Nonpoint source pollution
About: Nonpoint source pollution is a(n) research topic. Over the lifetime, 5706 publication(s) have been published within this topic receiving 117043 citation(s).
Papers published on a yearly basis
Abstract: A conceptual, continuous time model called SWAT (Soil and Water Assessment Tool) was developed to assist water resource managers in assessing the impact of management on water supplies and nonpoint source pollution in watersheds and large river basins. The model is currently being utilized in several large area projects by EPA, NOAA, NRCS and others to estimate the off-site impacts of climate and management on water use, nonpoint source loadings, and pesticide contamination. Model development, operation, limitations, and assumptions are discussed and components of the model are described. In Part II, a GIS input/output interface is presented along with model validation on three basins within the Upper Trinity basin in Texas.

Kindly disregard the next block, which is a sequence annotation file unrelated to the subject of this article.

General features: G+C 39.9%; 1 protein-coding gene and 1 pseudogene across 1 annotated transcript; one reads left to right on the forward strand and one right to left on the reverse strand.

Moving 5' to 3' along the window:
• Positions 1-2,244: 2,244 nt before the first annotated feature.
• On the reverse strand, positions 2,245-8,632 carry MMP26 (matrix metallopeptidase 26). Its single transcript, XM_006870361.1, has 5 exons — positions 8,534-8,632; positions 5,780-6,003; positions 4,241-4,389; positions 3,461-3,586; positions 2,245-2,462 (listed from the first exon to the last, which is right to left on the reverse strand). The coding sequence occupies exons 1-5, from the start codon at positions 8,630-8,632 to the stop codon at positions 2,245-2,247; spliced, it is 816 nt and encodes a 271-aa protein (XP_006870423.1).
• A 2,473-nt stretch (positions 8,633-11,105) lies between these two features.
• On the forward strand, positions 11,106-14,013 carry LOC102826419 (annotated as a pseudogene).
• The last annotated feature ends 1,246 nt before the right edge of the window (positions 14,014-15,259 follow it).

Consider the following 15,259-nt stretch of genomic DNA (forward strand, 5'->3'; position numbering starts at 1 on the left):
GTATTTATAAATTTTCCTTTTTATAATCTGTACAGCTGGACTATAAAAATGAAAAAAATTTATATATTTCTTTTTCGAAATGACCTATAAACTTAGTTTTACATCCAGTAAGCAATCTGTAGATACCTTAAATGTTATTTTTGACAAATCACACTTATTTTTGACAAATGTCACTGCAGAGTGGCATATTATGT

Abstract: Agriculture and urban activities are major sources of phosphorus and nitrogen to aquatic ecosystems. Atmospheric deposition further contributes as a source of N. These nonpoint inputs of nutrients are difficult to measure and regulate because they derive from activities dispersed over wide areas of land and are variable in time due to effects of weather. In aquatic ecosystems, these nutrients cause diverse problems such as toxic algal blooms, loss of oxygen, fish kills, loss of biodiversity (including species important for commerce and recreation), loss of aquatic plant beds and coral reefs, and other problems. Nutrient enrichment seriously degrades aquatic ecosystems and impairs the use of water for drinking, industry, agriculture, recreation, and other purposes. Based on our review of the scientific literature, we are certain that (1) eutrophication is a widespread problem in rivers, lakes, estuaries, and coastal oceans, caused by overenrichment with P and N; (2) nonpoint pollution, a major source of P and N to surface waters of the United States, results primarily from agriculture and urban activity, including industry; (3) inputs of P and N to agriculture in the form of fertilizers exceed outputs in produce in the United States and many other nations; (4) nutrient flows to aquatic ecosystems are directly related to animal stocking densities, and under high livestock densities, manure production exceeds the needs of crops to which the manure is applied; (5) excess fertilization and manure production cause a P surplus to accumulate in soil, some of which is transported to aquatic ecosystems; and (6) excess fertilization and manure production on agricultural lands create surplus N, which is mobile in many soils and often leaches to downstream aquatic ecosystems, and which can also volatilize to the atmosphere, redepositing elsewhere and eventually reaching aquatic ecosystems. If current practices continue, nonpoint pollution of surface waters is virtually certain to increase in the future. Such an outcome is not inevitable, however, because a number of technologies, land use practices, and conservation measures are capable of decreasing the flow of nonpoint P and N into surface waters. From our review of the available scientific information, we are confident that: (1) nonpoint pollution of surface waters with P and N could be reduced by reducing surplus nutrient flows in agricultural systems and processes, reducing agricultural and urban runoff by diverse methods, and reducing N emissions from fossil fuel burning; and (2) eutrophication can be reversed by decreasing input rates of P and N to aquatic ecosystems, but rates of recovery are highly variable among water bodies. Often, the eutrophic state is persistent, and recovery is slow.